• $\begingroup$ $X_{i,j}$ are Bernoulli random outcomes (the i-th outcome in j-th series), $S_j$ is the j-th outcome of the sum (the sum over the series). $S$ is the random variable of the sum; hats in (4) mean the estimates. So there is some extra information about the sum of lowest values of $S$. Sorry for the confusion. $\endgroup$ – Andrey Jul 4 '11 at 18:24
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One approach would be to model the $X$'s with a generalized linear model (GLM). Here, you would formulate $p_i$, the probability of success on the $i$'th trial as a (logistic linear) function of the recent observation history. So you're essentially fitting an autoregressive GLM where the noise is Bernoulli and the link function is logit. The setup is:

$p_i = f(b + a_1 X_{i-1} + a_2 X_{i-2} + \ldots a_k X_{i-k})$, where

$f(x) = \frac{1}{1+\exp(x)}$, and

$X_i \sim Bernoulli(p_i)$

The parameters of the model are $\{b, a_1, \ldots a_k\}$, which can be estimated by logistic regression. (All you have to do is set up your design matrix using the relevant portion of observation history at each trial, and pass that into a logistic regression estimation function; the log-likelihood is concave so there's a unique global maximum for the parameters). If the outcomes are indeed independent then the $a_i$'s will be set to zero; positive $a_i$'s mean that subsequent $p_i$'s increase whenever a success is observed.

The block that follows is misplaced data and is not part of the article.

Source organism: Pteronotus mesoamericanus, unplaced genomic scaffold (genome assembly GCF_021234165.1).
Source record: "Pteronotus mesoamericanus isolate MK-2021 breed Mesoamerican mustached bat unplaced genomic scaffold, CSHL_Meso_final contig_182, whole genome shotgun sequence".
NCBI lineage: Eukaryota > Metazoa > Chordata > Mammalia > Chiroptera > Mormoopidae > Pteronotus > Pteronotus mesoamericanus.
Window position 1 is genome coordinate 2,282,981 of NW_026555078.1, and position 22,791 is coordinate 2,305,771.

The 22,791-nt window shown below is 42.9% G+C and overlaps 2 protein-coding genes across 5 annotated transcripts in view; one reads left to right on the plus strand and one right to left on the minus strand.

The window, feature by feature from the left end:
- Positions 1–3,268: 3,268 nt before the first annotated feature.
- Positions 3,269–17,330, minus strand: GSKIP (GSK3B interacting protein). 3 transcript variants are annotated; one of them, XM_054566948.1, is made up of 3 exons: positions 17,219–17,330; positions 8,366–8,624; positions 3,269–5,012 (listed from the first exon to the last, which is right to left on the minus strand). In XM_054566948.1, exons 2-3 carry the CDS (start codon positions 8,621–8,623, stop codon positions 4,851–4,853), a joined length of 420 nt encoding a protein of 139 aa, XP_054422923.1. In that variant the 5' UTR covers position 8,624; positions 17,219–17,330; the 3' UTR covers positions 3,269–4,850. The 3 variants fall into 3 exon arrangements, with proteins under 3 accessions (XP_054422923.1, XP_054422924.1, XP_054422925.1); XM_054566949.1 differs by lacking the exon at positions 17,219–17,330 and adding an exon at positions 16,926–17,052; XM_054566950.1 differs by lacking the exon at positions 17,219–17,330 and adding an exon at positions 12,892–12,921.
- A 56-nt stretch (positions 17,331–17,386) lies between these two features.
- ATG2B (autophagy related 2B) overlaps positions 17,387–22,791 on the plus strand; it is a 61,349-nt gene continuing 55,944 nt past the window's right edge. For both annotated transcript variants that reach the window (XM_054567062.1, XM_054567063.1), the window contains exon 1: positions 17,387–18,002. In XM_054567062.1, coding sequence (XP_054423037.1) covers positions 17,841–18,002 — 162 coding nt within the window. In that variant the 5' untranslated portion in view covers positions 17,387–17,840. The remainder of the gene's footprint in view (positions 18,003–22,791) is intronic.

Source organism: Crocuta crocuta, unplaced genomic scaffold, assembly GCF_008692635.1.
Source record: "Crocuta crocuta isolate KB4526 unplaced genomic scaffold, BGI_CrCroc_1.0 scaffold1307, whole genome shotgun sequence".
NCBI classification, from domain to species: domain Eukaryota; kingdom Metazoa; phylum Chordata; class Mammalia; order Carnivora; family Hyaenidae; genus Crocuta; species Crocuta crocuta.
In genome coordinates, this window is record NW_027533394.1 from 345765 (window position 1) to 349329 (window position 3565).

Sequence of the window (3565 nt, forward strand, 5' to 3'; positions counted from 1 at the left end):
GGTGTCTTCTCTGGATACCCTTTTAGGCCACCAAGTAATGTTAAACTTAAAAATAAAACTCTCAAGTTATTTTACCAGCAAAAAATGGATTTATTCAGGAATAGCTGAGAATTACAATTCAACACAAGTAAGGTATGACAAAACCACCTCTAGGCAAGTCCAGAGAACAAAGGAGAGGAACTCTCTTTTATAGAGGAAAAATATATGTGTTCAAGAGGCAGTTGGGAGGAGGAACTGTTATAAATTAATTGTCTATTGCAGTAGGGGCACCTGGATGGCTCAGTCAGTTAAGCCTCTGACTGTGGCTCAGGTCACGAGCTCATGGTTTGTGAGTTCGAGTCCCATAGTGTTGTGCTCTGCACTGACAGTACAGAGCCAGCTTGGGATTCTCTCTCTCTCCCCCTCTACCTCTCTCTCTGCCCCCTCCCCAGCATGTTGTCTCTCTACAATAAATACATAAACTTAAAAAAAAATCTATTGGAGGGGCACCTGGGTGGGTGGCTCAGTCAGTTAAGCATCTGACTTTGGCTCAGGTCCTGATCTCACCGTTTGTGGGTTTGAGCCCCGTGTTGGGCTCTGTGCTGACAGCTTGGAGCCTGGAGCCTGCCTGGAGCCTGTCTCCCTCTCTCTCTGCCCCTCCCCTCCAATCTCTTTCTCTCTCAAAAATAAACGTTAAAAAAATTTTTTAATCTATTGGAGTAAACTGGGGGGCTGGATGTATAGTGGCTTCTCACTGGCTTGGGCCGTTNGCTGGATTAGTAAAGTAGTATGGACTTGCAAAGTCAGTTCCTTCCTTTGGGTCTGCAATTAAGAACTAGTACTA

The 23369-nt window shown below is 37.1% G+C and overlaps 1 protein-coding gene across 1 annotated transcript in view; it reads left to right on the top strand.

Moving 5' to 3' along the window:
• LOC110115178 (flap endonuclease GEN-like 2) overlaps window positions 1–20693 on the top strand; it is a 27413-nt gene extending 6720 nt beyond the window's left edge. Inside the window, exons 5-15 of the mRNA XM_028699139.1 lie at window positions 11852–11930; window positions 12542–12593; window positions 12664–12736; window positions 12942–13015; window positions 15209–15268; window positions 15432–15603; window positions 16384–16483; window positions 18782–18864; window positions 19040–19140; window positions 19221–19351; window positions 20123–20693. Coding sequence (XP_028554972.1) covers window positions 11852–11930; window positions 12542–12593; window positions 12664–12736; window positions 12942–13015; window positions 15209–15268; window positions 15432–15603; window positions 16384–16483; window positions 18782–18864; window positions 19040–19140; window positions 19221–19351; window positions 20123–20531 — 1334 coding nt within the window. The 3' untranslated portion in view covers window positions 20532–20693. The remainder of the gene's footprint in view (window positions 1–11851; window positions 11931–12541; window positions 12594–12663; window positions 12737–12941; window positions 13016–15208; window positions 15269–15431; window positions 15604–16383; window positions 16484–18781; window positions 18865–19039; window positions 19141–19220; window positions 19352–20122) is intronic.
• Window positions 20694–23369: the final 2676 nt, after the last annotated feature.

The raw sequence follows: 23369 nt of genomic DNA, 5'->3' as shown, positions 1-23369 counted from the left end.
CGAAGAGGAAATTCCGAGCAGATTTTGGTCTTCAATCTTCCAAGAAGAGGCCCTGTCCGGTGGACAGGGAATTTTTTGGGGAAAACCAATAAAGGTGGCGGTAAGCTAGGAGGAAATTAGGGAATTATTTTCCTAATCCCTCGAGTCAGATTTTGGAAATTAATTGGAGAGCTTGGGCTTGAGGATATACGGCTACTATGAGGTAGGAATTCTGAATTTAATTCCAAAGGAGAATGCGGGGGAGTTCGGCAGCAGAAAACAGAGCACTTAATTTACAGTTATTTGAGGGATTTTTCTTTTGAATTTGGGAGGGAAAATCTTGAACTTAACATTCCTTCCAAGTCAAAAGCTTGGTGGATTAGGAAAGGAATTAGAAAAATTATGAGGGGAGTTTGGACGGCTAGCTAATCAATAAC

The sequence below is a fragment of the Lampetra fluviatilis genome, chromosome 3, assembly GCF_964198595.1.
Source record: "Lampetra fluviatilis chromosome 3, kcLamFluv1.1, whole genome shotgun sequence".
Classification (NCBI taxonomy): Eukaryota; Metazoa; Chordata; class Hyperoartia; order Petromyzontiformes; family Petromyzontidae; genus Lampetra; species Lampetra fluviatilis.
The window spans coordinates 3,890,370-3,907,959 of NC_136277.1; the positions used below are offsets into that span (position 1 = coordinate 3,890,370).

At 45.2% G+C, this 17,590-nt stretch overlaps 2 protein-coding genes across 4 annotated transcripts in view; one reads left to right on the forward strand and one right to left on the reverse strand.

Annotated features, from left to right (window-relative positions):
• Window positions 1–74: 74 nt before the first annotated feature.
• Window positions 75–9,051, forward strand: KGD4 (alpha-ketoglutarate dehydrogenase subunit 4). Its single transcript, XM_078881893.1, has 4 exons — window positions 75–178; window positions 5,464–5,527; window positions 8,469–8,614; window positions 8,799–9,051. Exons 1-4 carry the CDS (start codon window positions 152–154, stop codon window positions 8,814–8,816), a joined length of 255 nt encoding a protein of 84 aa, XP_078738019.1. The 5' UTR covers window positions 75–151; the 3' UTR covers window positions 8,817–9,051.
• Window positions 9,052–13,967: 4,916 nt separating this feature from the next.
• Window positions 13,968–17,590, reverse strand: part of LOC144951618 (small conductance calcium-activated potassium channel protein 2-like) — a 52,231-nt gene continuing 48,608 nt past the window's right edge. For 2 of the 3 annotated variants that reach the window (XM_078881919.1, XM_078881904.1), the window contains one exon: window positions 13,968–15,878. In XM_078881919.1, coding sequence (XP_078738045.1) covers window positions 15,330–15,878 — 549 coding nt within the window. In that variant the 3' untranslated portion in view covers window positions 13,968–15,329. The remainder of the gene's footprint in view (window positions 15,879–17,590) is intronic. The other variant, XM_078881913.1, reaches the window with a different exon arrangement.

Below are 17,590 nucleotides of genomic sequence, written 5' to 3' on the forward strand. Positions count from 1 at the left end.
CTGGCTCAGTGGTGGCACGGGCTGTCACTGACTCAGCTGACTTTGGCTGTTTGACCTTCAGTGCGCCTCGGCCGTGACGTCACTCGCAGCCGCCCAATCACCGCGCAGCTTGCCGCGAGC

The model doesn't provide a simple expression for the probability over the sum of the $X_i$'s, but this is easy to compute by simulation (particle filtering or MCMC) since the model has simple Markovian structure.

This kind of model has been used with great success to model temporal dependencies between "spikes" of neurons in the brain, and there is an extensive literature on autoregressive point process models. See, e.g., Truccolo et al 2005 (although this paper uses a Poisson instead of a Bernoulli likelihood, but the mapping from one to the other is straightforward).

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If the dependence is due to clumping, a compound Poisson model could be the solution as a model of $S_j$. A somewhat random reference is this one by Barbour and Chryssaphinou.

In a completely different direction, since you indicate that $N$ is 20, and thus relatively small, could be to build a graphical model of the $X_{ij}$'s, but I don't know if your setup and data make it possible. As @chl comments, it will be useful if you describe what the $X_{i,j}$'s are.

If the $X_{i,j}$'s represent sequential measurements, e.g. over time, and the dependence is related to this, a third possibility - and to some extend a compromise between the two suggestions above - is to use a hidden Markov model of the $X_{i,j}$'s.

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  • $\begingroup$ ${X_{i,j}}$ are Bernoulli random outcomes. Sorry for the inaccuracy. So, ${X_{i}}$ are the sum of scores for sporting teams for sequential equal intervals of time. It turns out that after the first goal is scored the probabilities of the next goal in interval will be different. $\endgroup$ – Andrey Jul 4 '11 at 19:03